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Fidelity chosen to manage MIT Supplemental 401(k) plan as of April 1

Vice President for Human Resources Joan F. Rice has announced that Fidelity Investments has been chosen to provide record-keeping and investment services for the MIT Supplemental 401(k) Plan.

President Charles M. Vest has appointed members to the new MIT Supplemental 401(k) Plan Oversight Committee, established by the MIT Corporation's Executive Committee to help MIT meet its fiduciary responsibilities to plan participants as a result of the decision to outsource the operations of the Supplemental 401(k) Plan. The committee is responsible for the selection and monitoring of investment options.

As part of the review of the MIT Retirement Plan, five vendors were invited to offer proposals for Supplemental Plan services. Each firm was identified as a leader in the defined-contribution services market and either did business with the Institute or was headquartered locally. Each vendor was evaluated on the following criteria:

  • Construction of funds to replicate current MIT Fixed and Variable Fund
  • Nature and quality of additional investment options
  • Commitment to and capacity for member communication and investment education
  • Ability to perform certain burdensome administrative tasks currently performed by MIT
  • Quality of annuity payment services
  • Technology to support the administration of the plan
  • Pricing

Two finalists were invited to present their proposals to an ad hoc committee of MIT vice presidents, deans, trustees of the MIT Retirement Plan and members of the Steering Committee for the Strategic Review of Benefits. It was the collective sentiment of the ad hoc committee that Fidelity Investments should be engaged to provide services to the Supplemental Plan. The selection process has also been reviewed by a pension-changes subcommittee of the Faculty Policy Committee chaired by Institute Professor Sheila E. Widnall.

The Supplemental 401(k) Plan Oversight Committee will work with Fidelity to ensure the smooth transition from the current management of the Fixed and Variable Funds to Fidelity management as of April 1, 1999.

The Fixed and Variable Funds will be available to participants who choose to take no action with respect to their investment choices.

For participants in the plan who would like alternative investment choice, the Oversight Committee will select a menu of mutual fund options that will cover the spectrum of investment options. These funds will be selected based on fund objectives and characteristics, performance and cost efficiency.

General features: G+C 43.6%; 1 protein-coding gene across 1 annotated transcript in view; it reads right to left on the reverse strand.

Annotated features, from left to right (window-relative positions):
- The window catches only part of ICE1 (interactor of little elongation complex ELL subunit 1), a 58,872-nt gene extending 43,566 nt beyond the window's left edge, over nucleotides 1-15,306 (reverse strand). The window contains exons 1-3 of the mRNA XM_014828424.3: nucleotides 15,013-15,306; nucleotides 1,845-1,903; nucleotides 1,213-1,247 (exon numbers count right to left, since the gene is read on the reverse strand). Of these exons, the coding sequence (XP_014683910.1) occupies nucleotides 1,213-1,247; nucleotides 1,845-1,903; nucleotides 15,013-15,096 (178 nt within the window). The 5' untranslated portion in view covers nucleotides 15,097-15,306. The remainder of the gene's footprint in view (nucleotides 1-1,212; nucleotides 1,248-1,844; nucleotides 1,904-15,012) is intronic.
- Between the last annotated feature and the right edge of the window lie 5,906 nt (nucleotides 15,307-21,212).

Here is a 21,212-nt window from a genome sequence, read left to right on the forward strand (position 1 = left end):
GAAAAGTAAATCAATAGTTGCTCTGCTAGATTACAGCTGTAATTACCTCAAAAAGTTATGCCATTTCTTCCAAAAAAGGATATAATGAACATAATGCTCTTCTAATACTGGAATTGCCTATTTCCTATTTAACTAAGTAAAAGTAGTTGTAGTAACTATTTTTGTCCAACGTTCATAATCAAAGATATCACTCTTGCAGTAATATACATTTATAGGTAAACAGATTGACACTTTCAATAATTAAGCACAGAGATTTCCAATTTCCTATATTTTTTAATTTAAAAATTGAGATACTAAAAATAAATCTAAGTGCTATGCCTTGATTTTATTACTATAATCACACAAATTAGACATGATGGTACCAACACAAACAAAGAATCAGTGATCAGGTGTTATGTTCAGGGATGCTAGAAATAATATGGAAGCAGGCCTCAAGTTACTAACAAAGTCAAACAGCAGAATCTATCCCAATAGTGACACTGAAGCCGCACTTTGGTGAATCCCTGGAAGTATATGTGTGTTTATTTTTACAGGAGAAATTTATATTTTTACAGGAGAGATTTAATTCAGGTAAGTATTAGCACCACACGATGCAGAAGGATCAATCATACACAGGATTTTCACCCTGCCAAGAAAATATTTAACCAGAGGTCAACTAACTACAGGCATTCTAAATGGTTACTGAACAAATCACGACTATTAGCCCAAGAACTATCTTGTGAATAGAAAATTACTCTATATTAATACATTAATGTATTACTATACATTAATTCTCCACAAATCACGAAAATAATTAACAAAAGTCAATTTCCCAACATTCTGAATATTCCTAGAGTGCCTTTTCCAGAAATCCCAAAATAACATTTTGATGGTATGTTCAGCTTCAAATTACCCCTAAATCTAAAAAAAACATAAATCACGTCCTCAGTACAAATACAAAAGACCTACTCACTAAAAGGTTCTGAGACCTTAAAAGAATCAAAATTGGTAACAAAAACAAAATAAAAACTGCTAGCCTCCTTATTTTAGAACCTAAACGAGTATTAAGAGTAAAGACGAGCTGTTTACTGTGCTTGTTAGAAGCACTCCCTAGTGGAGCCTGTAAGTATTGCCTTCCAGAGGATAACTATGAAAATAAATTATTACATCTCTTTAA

This core group of funds will be supported by educational information and tools provided by Fidelity for use by individuals and by the Benefits Office. Access to these tools will be available on the World Wide Web. In addition, seminars and one-on-one counseling will be provided by the Benefits Office in conjunction with representatives from Fidelity.

If an individual participant desires further choice, a selection of non-Fidelity mutual funds will be available, with no additional fees payable. A preliminary list of these funds can be found after December 21 at or is available from the Benefits Offices on campus and at Lincoln Laboratory.

Glenn P. Strehle, vice president for finance and treasurer, will serve as chair of the committee through June 30, 1999 (he will be treasurer emeritus and advisor to the chairman and president on January 1, 1999). He is currently chair of the trustees of the MIT Retirement Plan. Other members of the committee appointed to two-year terms are James M. Poterba, Mitsui Professor of Economics and associate department head; Kenneth R. French, the Nan Yang Tech University Professor of Finance at the Sloan School; Ann J. Wolpert, director of MIT Libraries; Deborah L. Fairchild, special assistant to the dean for finance; and Carl E. Nielsen Jr., assistant director of Lincoln Laboratory.

Ms. Rice will serve in an ex officio voting capacity. Executive Vice President John R. Curry will serve as a guest member until July 1, 1999, at which time he will become chair of the committee.

A version of this article appeared in MIT Tech Talk on December 16, 1998.

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